When Mierendorff penned his expressionistically inflected and carefully formulated appeal, the cinema was a mere 25 years old. Back then, in 1920, when Mierendorff's text appeared, there were 3,422 cinemas in Germany. And around 500 German feature films premiered that year in these cinemas. Not all were feature-length. And people said films (and not yet Filme) if they meant more than one. We also must not forget that the First World War had ended only two years before. The famous 1920s of the Weimar Republic was beginning. Among the 500 films from 1920 there are three that just about everyone in this room will know: THE CABINET OF DR. CALIGARI by Robert Wiene, THE GOLEM: HOW HE CAME INTO THE WORLD by Carl Boese and Paul Wegener and ANNA BOLEYN by Ernst Lubitsch. I will not assume that anyone - apart from Hans-Christoph Blumenberg, of course - has seen THE GIRL FROM THE ACKERSTRASSE by Reinhold Schünzel. Or Richard Oswald's THE-MERRY-GO-ROUND (REIGEN) with Asta Nielsen and Conrad Veidt. Of course, everyone here has seen Murnau's NOSFERATU, which was produced in 1921, a year later, and now belongs to the canon. Today screenings of this silent film are often accompanied by live music and reproduced in the lovely DVD editions that have become available. But even if we have DVD copies of old films one cannot help but wish: if only they had the cinema!!

If a book title from 1920 can inspire so many different thoughts, we are led to wonder: what does German film history teach us? What do we know about it? What about it is so beautiful and what is so terrible? How does German film relate to our political history, and to lessons that are of interest to all of us? And bearing in mind the unstinting arrival of new films, what do we do with the old ones? Apart from storing them in archives and preserving them there, assuming they are preserved at all.

I think that the passion for German film also includes a love of its history, even if that history has not and does not always make things easy for us. It is certainly much easier to stroll down a red carpet to the premiere of a new German film in Berlin, Munich or Hamburg and afterwards talk off the cuff about why things did not quite go as the director might have wished. Strong actors, an impressive camera, a good story, but somehow the film lacks – well, how to put it – depth and passion. Surely there is not enough there for a German Film Prize. And surely not enough for the film to be remembered three, five, ten or twenty years down the line.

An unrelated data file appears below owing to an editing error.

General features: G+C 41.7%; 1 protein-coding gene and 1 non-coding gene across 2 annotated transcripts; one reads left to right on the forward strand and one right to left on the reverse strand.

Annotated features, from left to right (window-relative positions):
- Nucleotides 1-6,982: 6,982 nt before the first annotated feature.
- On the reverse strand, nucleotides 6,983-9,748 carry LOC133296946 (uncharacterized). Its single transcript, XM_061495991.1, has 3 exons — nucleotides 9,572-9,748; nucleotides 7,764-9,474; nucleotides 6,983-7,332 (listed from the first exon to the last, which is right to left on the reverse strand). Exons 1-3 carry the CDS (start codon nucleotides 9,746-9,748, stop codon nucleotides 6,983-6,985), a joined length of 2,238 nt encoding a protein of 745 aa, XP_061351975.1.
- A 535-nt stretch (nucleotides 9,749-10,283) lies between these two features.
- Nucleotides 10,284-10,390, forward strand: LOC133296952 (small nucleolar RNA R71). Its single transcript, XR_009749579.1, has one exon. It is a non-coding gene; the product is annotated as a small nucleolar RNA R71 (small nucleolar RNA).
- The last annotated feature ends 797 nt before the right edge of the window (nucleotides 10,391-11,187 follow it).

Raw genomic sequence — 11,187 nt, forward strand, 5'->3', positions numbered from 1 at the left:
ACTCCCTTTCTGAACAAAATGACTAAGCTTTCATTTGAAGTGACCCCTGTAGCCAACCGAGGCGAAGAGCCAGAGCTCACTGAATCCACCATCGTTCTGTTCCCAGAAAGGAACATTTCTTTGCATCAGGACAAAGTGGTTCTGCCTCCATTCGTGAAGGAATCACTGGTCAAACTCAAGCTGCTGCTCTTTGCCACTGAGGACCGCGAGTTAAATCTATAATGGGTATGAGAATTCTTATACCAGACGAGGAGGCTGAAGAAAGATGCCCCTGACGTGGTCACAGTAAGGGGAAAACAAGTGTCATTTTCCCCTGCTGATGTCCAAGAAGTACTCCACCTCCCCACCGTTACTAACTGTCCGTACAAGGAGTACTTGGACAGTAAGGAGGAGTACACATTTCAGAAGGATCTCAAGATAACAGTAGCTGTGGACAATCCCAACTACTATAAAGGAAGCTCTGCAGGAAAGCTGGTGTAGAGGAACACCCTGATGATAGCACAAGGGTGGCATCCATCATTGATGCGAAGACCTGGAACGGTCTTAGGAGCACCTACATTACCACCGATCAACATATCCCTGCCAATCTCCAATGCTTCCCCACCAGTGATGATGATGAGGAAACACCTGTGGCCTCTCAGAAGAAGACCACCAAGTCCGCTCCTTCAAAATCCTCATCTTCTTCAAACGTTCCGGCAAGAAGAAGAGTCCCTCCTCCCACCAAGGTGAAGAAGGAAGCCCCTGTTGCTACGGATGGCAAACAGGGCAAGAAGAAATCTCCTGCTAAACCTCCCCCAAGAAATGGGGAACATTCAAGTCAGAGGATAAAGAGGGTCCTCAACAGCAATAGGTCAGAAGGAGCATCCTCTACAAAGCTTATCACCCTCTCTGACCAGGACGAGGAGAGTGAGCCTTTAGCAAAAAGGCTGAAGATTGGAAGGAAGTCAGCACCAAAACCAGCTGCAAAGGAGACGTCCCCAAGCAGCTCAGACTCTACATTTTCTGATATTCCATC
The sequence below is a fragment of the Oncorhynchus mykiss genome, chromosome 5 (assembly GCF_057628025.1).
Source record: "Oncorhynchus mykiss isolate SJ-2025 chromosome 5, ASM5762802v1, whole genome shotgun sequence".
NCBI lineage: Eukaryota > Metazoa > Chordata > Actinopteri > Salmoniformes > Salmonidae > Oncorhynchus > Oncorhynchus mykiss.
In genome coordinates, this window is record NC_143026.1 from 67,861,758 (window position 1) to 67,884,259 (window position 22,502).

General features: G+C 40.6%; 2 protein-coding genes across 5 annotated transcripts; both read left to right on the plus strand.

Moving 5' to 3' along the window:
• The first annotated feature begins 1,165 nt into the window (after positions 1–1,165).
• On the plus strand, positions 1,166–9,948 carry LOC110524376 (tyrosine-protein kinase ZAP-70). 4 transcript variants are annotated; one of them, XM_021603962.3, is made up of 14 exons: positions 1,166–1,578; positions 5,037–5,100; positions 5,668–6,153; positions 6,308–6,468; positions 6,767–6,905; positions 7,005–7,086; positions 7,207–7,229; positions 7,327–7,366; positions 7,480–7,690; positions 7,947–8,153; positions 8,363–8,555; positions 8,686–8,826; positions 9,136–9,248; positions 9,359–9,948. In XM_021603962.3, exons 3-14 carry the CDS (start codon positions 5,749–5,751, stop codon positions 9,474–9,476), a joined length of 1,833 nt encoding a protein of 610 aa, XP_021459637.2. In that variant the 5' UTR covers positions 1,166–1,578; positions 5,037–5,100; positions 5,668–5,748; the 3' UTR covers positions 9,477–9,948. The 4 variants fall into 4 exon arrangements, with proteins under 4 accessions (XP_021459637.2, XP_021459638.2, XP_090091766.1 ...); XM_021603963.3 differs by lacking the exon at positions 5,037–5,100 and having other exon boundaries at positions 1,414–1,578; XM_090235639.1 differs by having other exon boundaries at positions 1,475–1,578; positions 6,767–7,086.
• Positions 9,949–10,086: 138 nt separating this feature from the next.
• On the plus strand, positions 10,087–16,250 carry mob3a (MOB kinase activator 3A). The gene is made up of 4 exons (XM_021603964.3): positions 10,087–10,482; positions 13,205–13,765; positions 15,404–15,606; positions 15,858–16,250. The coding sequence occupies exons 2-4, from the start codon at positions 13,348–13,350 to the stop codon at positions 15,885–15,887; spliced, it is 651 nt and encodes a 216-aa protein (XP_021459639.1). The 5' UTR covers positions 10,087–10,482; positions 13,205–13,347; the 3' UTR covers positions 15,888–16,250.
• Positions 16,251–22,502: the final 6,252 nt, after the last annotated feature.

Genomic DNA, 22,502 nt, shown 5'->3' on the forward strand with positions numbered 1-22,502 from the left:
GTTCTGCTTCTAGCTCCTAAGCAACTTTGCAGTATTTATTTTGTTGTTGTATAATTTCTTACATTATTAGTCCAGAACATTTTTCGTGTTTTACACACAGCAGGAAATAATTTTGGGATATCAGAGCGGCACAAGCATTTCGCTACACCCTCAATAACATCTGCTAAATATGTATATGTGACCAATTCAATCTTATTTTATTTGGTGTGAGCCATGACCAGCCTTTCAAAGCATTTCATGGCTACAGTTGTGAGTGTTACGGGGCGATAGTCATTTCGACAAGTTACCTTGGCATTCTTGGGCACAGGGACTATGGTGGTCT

The afterlife of films has become diminished. And for this reason, as film historians, we have the wonderful, sometimes arduous and not always fruitful job of constantly bringing to life films and their directors, actresses and actors, screenwriters, cinematographers, editors, scenographers, composers, and producers so that they might enjoy a semblance of immortality. After all, any film involves the work of many people. For its images, for its stories, for its creation and its long-term resonance, which is to say its posthumous presence.

To link memories of films with the present and also with the future, that would be, if only I had the cinema, my preferred vision. These days such an endeavor more often than not is described by such brittle terms as repertoire, media competence, film historical awareness, communal cinema, film canon, memory.culture. But in fact it is above all a matter of curiosity and desire, hearing and seeing, open eyes and open ears, of head and heart. Put precisely, it is a matter of passion. For the old and for the new. And for everything that helps to forge a connection between yesterday and today. We still have the cinema. Enter the cinema and let there be darkness. So that we might open our eyes. Because German film history is better than its reputation. As are German films. Or in any event, at the latest, they will be tomorrow, when all of today's resolves have found their fulfillment.

Berlin, German Film Academy / Academy of Arts, February 10, 2008

Image of Gloria-Palast

Gloria-Palast in Berlin, 1922

Image of the Titania Palast

Titania-Palast in Berlin, 1928